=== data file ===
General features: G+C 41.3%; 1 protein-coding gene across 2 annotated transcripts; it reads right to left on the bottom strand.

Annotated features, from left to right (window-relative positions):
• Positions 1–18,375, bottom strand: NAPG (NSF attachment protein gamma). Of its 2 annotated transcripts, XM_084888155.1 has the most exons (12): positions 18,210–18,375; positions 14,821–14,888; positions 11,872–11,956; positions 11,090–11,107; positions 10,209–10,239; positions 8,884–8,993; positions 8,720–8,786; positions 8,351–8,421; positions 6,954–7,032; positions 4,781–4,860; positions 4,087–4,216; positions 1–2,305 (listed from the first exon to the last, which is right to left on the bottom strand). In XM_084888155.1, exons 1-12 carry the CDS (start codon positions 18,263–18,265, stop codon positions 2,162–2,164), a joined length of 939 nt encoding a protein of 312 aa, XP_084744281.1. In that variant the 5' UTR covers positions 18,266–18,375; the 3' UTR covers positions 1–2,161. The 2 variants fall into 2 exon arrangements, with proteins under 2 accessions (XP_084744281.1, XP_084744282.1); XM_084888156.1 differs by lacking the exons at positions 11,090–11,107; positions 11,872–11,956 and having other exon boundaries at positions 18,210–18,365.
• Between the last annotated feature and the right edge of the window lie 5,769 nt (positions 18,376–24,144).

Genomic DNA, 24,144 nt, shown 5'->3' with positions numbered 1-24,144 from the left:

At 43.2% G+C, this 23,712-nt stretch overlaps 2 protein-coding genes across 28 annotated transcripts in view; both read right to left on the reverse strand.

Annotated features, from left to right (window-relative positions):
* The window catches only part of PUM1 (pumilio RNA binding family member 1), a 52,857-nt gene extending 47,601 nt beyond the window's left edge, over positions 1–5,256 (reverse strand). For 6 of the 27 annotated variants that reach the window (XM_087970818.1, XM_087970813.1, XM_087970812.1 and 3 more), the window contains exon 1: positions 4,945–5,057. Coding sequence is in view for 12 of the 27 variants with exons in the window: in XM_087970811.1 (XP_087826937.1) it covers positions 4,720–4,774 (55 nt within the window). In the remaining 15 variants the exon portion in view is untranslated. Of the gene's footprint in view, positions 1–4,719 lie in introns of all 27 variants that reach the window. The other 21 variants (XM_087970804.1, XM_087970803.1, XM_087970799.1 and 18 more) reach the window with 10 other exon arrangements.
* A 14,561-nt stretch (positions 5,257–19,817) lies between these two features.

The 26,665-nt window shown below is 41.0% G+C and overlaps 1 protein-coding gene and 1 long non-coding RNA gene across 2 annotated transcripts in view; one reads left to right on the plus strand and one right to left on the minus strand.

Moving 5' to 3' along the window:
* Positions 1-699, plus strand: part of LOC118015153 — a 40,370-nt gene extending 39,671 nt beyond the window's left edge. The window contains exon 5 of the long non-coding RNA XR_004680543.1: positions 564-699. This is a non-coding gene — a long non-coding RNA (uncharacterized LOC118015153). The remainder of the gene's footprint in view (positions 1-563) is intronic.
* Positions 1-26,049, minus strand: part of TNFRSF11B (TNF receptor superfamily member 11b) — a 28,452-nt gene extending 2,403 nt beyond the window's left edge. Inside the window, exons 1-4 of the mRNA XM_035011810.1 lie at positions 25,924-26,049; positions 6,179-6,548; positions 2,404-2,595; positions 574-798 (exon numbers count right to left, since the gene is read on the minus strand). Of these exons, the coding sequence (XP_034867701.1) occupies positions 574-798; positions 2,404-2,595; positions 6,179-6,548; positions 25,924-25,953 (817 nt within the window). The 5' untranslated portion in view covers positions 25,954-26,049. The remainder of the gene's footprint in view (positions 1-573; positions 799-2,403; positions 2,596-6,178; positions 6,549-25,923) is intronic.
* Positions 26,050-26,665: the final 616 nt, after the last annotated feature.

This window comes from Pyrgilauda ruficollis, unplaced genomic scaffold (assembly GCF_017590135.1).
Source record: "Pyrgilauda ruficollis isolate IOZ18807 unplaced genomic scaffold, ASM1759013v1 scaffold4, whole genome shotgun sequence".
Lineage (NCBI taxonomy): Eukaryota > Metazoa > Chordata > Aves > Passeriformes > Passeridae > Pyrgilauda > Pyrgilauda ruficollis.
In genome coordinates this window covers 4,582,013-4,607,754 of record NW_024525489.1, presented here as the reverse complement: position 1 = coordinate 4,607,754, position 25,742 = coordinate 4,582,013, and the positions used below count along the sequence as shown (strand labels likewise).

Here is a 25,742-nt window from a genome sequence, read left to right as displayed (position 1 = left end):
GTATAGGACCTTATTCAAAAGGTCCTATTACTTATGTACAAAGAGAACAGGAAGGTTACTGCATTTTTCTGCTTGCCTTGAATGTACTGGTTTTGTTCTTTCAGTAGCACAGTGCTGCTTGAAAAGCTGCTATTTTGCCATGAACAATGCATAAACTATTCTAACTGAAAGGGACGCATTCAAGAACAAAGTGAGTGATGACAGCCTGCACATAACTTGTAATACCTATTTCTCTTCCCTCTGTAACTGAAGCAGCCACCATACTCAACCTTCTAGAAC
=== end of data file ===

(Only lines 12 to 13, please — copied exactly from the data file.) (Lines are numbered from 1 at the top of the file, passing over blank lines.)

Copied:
* Positions 1-699, plus strand: part of LOC118015153 — a 40,370-nt gene extending 39,671 nt beyond the window's left edge. The window contains exon 5 of the long non-coding RNA XR_004680543.1: positions 564-699. This is a non-coding gene — a long non-coding RNA (uncharacterized LOC118015153). The remainder of the gene's footprint in view (positions 1-563) is intronic.
* Positions 1-26,049, minus strand: part of TNFRSF11B (TNF receptor superfamily member 11b) — a 28,452-nt gene extending 2,403 nt beyond the window's left edge. Inside the window, exons 1-4 of the mRNA XM_035011810.1 lie at positions 25,924-26,049; positions 6,179-6,548; positions 2,404-2,595; positions 574-798 (exon numbers count right to left, since the gene is read on the minus strand). Of these exons, the coding sequence (XP_034867701.1) occupies positions 574-798; positions 2,404-2,595; positions 6,179-6,548; positions 25,924-25,953 (817 nt within the window). The 5' untranslated portion in view covers positions 25,954-26,049. The remainder of the gene's footprint in view (positions 1-573; positions 799-2,403; positions 2,596-6,178; positions 6,549-25,923) is intronic.